When I'm worried and feel unable to do anything to put things right, I find myself pulled into the garden. Not that I'm able to exercise a lot of control there either, much as I might try. Nature makes the rules and we have to work with them. But, despite the fact that much of what happens in the garden is outside my control, being there focuses my attention and forces me to adapt to the circumstances facing me. This week, with temperatures jumping into the 90s and the humidity plummeting to 1% according to my little garden weather station, the emphasis was on getting plants the water they need to cope with those conditions.
The slope at the back of our property doesn't have an automated irrigation system. All watering is done by hand. Although I've used drought tolerant plants there, most have been in the ground no more than a year so the area needs help when temperatures climb and our Santa Ana winds blow. That area got attention first. Even at 9AM, the area was already sun scalded and dry.
|View from the top section of the slope looking down|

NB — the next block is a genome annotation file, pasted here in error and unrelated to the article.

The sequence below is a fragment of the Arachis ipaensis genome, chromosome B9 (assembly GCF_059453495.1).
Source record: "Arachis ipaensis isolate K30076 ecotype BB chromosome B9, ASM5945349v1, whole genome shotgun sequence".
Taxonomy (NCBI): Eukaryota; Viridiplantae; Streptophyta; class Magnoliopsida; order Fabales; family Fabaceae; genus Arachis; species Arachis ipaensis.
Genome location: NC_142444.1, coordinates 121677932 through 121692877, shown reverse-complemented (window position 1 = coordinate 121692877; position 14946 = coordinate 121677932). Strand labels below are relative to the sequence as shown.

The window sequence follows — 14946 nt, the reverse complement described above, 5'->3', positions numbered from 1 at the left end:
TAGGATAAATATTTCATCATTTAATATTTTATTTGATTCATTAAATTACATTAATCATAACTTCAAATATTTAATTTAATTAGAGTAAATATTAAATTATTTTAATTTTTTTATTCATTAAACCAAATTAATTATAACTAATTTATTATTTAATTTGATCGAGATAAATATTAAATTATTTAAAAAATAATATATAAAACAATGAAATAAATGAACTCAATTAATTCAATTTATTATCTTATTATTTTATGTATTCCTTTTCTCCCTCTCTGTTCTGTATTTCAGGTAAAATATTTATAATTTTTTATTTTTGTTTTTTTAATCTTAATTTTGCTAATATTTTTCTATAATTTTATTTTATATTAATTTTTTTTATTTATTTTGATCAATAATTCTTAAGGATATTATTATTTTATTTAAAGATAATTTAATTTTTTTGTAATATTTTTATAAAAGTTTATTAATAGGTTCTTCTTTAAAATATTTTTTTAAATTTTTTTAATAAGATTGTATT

|Centranthus ruber, Oenothera speciosa, and Euphorbia 'Dean's Hybrid' surround a fig tree|
|View from the bottom of the slope looking back up|
Half of my "dry garden" at the top of the slope also has no irrigation system so that was the next priority.
|Top of the stairway heading back into the dry garden|
|Guava tree surrounded by more Centranthus ruber, more Oenothera speciosa, and Phormiums|
|View of the pathway that leads through the dry garden down to the stairway that bisects the slope|
I managed a few hours in the garden just watering and dead-heading flowers. Yet that small amount of time helped to center me. An old sign I've had for some 20+ years carries a reminder of the important role the garden plays in my life.